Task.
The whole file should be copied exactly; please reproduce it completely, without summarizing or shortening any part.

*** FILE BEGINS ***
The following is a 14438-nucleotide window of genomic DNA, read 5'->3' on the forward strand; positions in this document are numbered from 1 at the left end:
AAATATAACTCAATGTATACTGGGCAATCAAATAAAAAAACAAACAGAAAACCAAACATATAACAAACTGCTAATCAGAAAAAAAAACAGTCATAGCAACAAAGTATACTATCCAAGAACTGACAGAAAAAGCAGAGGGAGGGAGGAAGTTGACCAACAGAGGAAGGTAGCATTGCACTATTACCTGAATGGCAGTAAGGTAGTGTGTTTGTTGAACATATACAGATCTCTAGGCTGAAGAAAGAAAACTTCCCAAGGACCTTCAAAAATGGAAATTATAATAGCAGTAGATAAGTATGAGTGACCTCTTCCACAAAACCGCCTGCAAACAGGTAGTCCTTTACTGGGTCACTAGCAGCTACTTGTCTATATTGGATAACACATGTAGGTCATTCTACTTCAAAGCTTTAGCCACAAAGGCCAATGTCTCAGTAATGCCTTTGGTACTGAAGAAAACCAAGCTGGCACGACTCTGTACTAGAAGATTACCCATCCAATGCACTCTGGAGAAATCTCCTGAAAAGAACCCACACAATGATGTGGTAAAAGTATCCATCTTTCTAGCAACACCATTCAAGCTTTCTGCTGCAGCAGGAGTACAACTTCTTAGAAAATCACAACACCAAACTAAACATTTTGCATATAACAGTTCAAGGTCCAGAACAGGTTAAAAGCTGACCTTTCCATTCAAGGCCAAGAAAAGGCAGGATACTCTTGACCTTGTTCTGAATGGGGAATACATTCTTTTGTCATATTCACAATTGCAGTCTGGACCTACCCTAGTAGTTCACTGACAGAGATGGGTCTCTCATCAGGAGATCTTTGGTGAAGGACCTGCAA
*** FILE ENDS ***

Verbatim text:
The following is a 14438-nucleotide window of genomic DNA, read 5'->3' on the forward strand; positions in this document are numbered from 1 at the left end:
AAATATAACTCAATGTATACTGGGCAATCAAATAAAAAAACAAACAGAAAACCAAACATATAACAAACTGCTAATCAGAAAAAAAAACAGTCATAGCAACAAAGTATACTATCCAAGAACTGACAGAAAAAGCAGAGGGAGGGAGGAAGTTGACCAACAGAGGAAGGTAGCATTGCACTATTACCTGAATGGCAGTAAGGTAGTGTGTTTGTTGAACATATACAGATCTCTAGGCTGAAGAAAGAAAACTTCCCAAGGACCTTCAAAAATGGAAATTATAATAGCAGTAGATAAGTATGAGTGACCTCTTCCACAAAACCGCCTGCAAACAGGTAGTCCTTTACTGGGTCACTAGCAGCTACTTGTCTATATTGGATAACACATGTAGGTCATTCTACTTCAAAGCTTTAGCCACAAAGGCCAATGTCTCAGTAATGCCTTTGGTACTGAAGAAAACCAAGCTGGCACGACTCTGTACTAGAAGATTACCCATCCAATGCACTCTGGAGAAATCTCCTGAAAAGAACCCACACAATGATGTGGTAAAAGTATCCATCTTTCTAGCAACACCATTCAAGCTTTCTGCTGCAGCAGGAGTACAACTTCTTAGAAAATCACAACACCAAACTAAACATTTTGCATATAACAGTTCAAGGTCCAGAACAGGTTAAAAGCTGACCTTTCCATTCAAGGCCAAGAAAAGGCAGGATACTCTTGACCTTGTTCTGAATGGGGAATACATTCTTTTGTCATATTCACAATTGCAGTCTGGACCTACCCTAGTAGTTCACTGACAGAGATGGGTCTCTCATCAGGAGATCTTTGGTGAAGGACCTGCAA